Received a complaint about our pork this am. Not about the taste or the way it was raised or even the price we charge ($3.25 per pound hanging weight) No, the complaint was about the size, the hog carcass was too small.
The customer, who does indeed drive a long way to get her meat at the locker we use in Eureka Illinois, was very disappointed that her hams were small and there was not enough meat left over for the sausage she ordered.
I felt bad and quickly took responsibility for our not communicating with her that the hogs were going to be smaller this time. They do grow slower in the winter. It would have made a difference to her, she might have put off her order until she could have had a larger hog with more meat to take home to her family.
I followed up with a 20% refund check to offset at least her gas expense for traveling so far for such small results. Hopefully I have kept a customer.
But, in the 4-5 minutes it took me to listen to this woman, accept responsibility for our mistake and then make it right with her via a refund, I wondered...why can't I be so accepting of responsibility with those I love so much, those closet to me, my own family?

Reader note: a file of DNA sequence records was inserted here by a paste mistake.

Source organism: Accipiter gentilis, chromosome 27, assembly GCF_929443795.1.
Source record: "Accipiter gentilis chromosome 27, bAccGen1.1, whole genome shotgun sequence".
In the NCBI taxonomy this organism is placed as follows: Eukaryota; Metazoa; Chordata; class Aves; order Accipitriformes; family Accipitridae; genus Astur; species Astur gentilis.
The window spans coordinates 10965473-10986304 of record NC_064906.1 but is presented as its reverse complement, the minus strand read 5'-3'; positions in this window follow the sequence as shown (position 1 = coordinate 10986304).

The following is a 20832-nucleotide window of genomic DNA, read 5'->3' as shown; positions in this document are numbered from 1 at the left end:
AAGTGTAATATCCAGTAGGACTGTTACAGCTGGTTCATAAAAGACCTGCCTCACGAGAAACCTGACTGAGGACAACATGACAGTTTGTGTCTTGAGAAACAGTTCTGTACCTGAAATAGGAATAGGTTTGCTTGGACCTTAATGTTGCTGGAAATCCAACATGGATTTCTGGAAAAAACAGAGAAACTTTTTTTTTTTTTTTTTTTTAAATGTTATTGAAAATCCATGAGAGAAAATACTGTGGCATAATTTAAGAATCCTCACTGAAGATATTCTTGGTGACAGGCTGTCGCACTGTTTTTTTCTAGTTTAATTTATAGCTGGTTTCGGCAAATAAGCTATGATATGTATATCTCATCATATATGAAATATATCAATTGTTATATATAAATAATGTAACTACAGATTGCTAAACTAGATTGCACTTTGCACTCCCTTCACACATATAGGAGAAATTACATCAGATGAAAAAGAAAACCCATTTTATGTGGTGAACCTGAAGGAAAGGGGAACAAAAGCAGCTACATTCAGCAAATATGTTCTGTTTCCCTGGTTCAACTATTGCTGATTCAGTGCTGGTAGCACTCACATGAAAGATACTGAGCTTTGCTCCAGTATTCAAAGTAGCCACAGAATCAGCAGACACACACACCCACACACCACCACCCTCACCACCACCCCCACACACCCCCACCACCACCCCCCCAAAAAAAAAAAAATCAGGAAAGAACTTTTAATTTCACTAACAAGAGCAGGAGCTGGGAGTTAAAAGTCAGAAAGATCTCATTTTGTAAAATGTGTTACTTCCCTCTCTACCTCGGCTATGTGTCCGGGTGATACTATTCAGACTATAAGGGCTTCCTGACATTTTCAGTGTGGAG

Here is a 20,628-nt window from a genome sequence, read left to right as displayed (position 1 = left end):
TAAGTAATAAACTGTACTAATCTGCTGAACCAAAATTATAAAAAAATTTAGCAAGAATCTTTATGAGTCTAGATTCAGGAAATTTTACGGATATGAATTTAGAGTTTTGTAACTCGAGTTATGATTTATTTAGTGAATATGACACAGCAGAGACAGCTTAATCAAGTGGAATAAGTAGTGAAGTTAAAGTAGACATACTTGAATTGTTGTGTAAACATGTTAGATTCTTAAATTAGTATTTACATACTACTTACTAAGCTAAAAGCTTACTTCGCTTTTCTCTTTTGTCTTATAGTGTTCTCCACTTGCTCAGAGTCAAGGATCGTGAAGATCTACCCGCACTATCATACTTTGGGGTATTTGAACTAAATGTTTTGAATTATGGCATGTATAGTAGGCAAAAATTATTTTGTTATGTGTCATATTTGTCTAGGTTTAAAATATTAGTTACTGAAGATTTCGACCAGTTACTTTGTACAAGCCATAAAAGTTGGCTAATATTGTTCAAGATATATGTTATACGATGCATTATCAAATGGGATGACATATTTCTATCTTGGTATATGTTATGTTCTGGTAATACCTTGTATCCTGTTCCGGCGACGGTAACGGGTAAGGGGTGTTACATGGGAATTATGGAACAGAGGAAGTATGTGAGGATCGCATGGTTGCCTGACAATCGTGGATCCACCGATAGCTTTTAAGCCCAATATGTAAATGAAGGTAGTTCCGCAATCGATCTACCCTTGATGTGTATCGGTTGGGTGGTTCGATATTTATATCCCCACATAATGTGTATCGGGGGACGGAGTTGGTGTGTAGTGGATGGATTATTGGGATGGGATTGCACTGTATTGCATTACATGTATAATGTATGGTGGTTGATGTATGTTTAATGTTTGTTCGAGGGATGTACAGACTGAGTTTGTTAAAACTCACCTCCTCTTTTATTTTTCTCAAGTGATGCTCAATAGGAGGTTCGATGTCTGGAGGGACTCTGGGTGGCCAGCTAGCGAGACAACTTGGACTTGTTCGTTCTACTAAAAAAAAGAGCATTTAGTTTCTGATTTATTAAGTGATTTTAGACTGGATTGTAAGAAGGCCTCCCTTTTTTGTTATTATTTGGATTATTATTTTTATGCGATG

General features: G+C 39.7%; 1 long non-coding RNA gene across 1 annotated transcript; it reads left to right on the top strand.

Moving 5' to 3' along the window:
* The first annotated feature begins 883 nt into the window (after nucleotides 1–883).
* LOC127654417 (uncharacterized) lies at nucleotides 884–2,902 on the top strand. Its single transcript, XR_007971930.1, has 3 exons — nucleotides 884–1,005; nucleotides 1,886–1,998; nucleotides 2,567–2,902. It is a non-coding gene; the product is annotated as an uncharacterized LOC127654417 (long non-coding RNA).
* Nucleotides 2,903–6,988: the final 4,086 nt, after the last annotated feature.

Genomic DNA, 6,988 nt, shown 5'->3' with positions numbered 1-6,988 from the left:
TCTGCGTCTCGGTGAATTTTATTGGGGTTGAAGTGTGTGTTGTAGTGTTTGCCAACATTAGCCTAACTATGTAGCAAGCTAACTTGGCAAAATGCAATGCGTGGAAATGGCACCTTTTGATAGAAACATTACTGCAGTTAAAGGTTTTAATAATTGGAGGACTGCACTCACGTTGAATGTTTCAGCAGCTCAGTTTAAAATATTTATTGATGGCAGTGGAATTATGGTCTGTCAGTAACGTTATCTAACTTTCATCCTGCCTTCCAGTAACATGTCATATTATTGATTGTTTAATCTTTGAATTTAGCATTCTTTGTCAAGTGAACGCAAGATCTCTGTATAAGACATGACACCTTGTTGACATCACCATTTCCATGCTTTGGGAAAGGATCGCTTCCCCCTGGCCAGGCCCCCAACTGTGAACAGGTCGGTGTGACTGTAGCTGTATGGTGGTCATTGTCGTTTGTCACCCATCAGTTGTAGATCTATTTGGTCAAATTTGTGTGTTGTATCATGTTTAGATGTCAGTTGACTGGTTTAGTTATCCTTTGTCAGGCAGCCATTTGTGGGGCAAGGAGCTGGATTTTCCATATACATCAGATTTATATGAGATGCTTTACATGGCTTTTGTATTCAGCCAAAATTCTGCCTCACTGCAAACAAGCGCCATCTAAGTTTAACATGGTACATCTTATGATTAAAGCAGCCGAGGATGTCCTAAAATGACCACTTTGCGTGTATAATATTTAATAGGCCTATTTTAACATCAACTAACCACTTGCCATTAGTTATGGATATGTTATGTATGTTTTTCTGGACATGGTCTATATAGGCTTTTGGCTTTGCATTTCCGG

How is it, I can accept blame, ask for forgiveness and offer an act of kindness as proof of my concern so easily for someone I have never met before but cannot easily admit when I am wrong with my own children, siblings or husband ?
Well, sometimes I admit it but certainly not very often and even more certainly not without a great big long discussion where I drag out charts and graphs and statistical reports that will prove indubitably that my family member has to be at least HALF as responsible for the miscommunication as I am.
What is that defensiveness all about? It went so well with this customer. She was very disappointed when she called, she was absolutely right in the matter, I said I was sorry and would make it better and it was OVER. But with those we love, those who stand by us when we are at our ugliest, our sickest, our most needy times, disagreements and bad feelings, burdens of proof can go on for weeks, months or years and perhaps without ever being resolved.
So when we think a situation is about the size of a ham steak, it really is much more about who is being the bigger pig.
Oink Oink says she.